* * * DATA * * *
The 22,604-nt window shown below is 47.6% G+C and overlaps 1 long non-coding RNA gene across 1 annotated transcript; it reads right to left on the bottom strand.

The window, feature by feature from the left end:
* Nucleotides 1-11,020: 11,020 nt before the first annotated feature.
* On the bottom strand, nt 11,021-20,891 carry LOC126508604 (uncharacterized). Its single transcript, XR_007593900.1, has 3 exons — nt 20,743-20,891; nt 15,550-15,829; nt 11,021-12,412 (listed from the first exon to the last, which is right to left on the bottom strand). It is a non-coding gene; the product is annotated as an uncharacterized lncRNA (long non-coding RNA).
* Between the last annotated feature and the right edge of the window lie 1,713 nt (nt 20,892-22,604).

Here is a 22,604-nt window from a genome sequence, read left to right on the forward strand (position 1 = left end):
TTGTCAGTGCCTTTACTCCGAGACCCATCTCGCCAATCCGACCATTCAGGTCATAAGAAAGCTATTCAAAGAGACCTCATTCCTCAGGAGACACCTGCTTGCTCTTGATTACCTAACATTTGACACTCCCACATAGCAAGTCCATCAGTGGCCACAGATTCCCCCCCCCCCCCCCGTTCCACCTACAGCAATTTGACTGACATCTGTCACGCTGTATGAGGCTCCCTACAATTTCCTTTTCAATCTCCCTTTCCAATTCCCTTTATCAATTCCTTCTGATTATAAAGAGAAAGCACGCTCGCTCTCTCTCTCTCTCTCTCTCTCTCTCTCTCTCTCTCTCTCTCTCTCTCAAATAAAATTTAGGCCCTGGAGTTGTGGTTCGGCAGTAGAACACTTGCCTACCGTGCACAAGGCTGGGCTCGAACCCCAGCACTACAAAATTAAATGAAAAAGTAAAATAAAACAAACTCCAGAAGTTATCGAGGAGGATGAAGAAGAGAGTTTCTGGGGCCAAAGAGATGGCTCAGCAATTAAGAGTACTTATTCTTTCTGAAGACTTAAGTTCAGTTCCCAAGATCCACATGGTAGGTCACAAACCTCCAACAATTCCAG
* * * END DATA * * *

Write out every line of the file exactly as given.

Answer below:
The 22,604-nt window shown below is 47.6% G+C and overlaps 1 long non-coding RNA gene across 1 annotated transcript; it reads right to left on the bottom strand.

The window, feature by feature from the left end:
* Nucleotides 1-11,020: 11,020 nt before the first annotated feature.
* On the bottom strand, nt 11,021-20,891 carry LOC126508604 (uncharacterized). Its single transcript, XR_007593900.1, has 3 exons — nt 20,743-20,891; nt 15,550-15,829; nt 11,021-12,412 (listed from the first exon to the last, which is right to left on the bottom strand). It is a non-coding gene; the product is annotated as an uncharacterized lncRNA (long non-coding RNA).
* Between the last annotated feature and the right edge of the window lie 1,713 nt (nt 20,892-22,604).

Here is a 22,604-nt window from a genome sequence, read left to right on the forward strand (position 1 = left end):
TTGTCAGTGCCTTTACTCCGAGACCCATCTCGCCAATCCGACCATTCAGGTCATAAGAAAGCTATTCAAAGAGACCTCATTCCTCAGGAGACACCTGCTTGCTCTTGATTACCTAACATTTGACACTCCCACATAGCAAGTCCATCAGTGGCCACAGATTCCCCCCCCCCCCCCCGTTCCACCTACAGCAATTTGACTGACATCTGTCACGCTGTATGAGGCTCCCTACAATTTCCTTTTCAATCTCCCTTTCCAATTCCCTTTATCAATTCCTTCTGATTATAAAGAGAAAGCACGCTCGCTCTCTCTCTCTCTCTCTCTCTCTCTCTCTCTCTCTCTCTCTCTCTCTCAAATAAAATTTAGGCCCTGGAGTTGTGGTTCGGCAGTAGAACACTTGCCTACCGTGCACAAGGCTGGGCTCGAACCCCAGCACTACAAAATTAAATGAAAAAGTAAAATAAAACAAACTCCAGAAGTTATCGAGGAGGATGAAGAAGAGAGTTTCTGGGGCCAAAGAGATGGCTCAGCAATTAAGAGTACTTATTCTTTCTGAAGACTTAAGTTCAGTTCCCAAGATCCACATGGTAGGTCACAAACCTCCAACAATTCCAG